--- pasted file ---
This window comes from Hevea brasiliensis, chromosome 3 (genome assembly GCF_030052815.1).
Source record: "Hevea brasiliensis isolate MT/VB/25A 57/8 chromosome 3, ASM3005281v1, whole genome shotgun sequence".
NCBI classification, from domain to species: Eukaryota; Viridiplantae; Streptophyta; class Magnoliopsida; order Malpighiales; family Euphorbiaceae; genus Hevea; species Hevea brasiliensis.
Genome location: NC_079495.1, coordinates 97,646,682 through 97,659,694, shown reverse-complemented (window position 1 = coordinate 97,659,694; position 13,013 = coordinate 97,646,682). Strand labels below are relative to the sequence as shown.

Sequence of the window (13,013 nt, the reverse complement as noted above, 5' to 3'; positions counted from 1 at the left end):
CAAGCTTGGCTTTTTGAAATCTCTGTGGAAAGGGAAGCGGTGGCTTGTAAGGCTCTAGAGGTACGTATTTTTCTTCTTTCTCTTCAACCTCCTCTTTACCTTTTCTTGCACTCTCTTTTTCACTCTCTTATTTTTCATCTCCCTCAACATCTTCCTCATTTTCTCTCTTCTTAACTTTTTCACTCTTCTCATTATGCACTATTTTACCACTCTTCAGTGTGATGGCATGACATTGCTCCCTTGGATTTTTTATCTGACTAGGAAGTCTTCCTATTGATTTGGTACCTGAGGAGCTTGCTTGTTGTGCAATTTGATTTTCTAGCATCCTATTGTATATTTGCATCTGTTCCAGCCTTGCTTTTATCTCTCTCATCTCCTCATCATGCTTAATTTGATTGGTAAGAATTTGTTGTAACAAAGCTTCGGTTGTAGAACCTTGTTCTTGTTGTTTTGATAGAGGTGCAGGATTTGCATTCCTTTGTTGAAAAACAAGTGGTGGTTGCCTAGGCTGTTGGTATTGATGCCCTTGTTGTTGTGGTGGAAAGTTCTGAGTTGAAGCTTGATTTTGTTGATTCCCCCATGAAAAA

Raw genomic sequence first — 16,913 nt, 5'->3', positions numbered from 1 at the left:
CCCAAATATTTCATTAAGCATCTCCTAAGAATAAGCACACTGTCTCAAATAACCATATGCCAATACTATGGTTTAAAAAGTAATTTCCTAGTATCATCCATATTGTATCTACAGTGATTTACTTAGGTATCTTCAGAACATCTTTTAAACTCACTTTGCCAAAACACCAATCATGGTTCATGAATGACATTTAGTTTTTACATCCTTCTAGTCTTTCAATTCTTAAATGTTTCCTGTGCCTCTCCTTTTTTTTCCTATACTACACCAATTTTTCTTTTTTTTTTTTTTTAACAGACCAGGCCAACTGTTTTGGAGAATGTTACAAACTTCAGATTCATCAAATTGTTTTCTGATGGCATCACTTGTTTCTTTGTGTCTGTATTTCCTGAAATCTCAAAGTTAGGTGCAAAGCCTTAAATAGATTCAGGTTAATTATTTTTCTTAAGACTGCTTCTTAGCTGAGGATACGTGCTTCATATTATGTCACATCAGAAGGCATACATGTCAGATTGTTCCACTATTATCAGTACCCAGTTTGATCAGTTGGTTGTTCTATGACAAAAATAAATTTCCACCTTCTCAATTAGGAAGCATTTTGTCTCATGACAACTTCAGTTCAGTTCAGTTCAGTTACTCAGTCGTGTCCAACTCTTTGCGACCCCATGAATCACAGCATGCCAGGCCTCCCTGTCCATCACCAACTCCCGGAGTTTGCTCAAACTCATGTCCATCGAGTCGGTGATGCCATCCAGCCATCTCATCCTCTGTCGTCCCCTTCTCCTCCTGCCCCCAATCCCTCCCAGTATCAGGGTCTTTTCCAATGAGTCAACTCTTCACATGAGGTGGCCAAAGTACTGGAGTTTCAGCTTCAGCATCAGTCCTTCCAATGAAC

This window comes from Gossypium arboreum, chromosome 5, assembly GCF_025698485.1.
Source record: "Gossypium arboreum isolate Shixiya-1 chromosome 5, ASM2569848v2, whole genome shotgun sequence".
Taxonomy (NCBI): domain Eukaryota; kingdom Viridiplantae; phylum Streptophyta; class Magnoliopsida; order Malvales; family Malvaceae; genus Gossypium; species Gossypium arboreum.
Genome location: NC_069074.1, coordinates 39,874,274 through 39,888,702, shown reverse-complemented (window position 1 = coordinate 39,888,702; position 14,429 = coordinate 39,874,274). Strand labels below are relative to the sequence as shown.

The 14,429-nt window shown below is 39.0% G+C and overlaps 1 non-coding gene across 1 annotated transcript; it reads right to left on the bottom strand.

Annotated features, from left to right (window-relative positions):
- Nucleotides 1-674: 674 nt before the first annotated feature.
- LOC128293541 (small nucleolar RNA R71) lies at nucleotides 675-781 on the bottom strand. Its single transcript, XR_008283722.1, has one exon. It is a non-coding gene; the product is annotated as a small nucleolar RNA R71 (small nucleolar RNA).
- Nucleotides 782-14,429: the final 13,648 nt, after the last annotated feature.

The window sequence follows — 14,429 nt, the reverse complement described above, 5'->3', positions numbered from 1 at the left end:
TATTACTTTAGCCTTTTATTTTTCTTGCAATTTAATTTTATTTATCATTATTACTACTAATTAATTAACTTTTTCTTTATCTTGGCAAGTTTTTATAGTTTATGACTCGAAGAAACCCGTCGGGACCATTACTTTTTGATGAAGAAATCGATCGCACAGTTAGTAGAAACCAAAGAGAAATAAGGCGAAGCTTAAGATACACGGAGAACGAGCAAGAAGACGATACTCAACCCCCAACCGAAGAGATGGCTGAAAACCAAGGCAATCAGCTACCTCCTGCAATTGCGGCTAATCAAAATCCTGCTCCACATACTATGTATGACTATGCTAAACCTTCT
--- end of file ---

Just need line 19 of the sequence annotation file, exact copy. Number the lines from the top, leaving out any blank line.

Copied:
TATTACTTTAGCCTTTTATTTTTCTTGCAATTTAATTTTATTTATCATTATTACTACTAATTAATTAACTTTTTCTTTATCTTGGCAAGTTTTTATAGTTTATGACTCGAAGAAACCCGTCGGGACCATTACTTTTTGATGAAGAAATCGATCGCACAGTTAGTAGAAACCAAAGAGAAATAAGGCGAAGCTTAAGATACACGGAGAACGAGCAAGAAGACGATACTCAACCCCCAACCGAAGAGATGGCTGAAAACCAAGGCAATCAGCTACCTCCTGCAATTGCGGCTAATCAAAATCCTGCTCCACATACTATGTATGACTATGCTAAACCTTCT